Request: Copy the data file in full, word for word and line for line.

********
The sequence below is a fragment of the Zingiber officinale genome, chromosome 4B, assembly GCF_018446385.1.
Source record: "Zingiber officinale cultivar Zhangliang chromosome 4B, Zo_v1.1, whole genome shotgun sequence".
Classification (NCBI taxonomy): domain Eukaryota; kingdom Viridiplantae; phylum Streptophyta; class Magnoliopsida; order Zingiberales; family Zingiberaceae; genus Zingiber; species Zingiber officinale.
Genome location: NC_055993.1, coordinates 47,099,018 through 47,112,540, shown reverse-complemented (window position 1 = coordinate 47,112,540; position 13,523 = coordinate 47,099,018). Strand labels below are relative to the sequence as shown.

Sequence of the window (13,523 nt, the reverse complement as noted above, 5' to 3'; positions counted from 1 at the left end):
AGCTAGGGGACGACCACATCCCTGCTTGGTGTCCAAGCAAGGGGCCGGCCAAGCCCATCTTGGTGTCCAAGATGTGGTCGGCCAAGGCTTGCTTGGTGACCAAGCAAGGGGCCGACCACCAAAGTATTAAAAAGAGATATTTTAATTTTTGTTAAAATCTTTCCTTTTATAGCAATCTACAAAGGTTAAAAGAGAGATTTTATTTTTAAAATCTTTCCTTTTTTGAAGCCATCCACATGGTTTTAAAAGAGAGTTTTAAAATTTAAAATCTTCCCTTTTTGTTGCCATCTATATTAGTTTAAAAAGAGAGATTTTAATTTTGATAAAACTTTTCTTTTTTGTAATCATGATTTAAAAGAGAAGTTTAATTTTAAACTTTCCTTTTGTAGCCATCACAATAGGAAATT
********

The sequence below is a fragment of the Zingiber officinale genome, chromosome 4B, assembly GCF_018446385.1.
Source record: "Zingiber officinale cultivar Zhangliang chromosome 4B, Zo_v1.1, whole genome shotgun sequence".
Classification (NCBI taxonomy): domain Eukaryota; kingdom Viridiplantae; phylum Streptophyta; class Magnoliopsida; order Zingiberales; family Zingiberaceae; genus Zingiber; species Zingiber officinale.
Genome location: NC_055993.1, coordinates 47,099,018 through 47,112,540, shown reverse-complemented (window position 1 = coordinate 47,112,540; position 13,523 = coordinate 47,099,018). Strand labels below are relative to the sequence as shown.

Sequence of the window (13,523 nt, the reverse complement as noted above, 5' to 3'; positions counted from 1 at the left end):
AGCTAGGGGACGACCACATCCCTGCTTGGTGTCCAAGCAAGGGGCCGGCCAAGCCCATCTTGGTGTCCAAGATGTGGTCGGCCAAGGCTTGCTTGGTGACCAAGCAAGGGGCCGACCACCAAAGTATTAAAAAGAGATATTTTAATTTTTGTTAAAATCTTTCCTTTTATAGCAATCTACAAAGGTTAAAAGAGAGATTTTATTTTTAAAATCTTTCCTTTTTTGAAGCCATCCACATGGTTTTAAAAGAGAGTTTTAAAATTTAAAATCTTCCCTTTTTGTTGCCATCTATATTAGTTTAAAAAGAGAGATTTTAATTTTGATAAAACTTTTCTTTTTTGTAATCATGATTTAAAAGAGAAGTTTAATTTTAAACTTTCCTTTTGTAGCCATCACAATAGGAAATT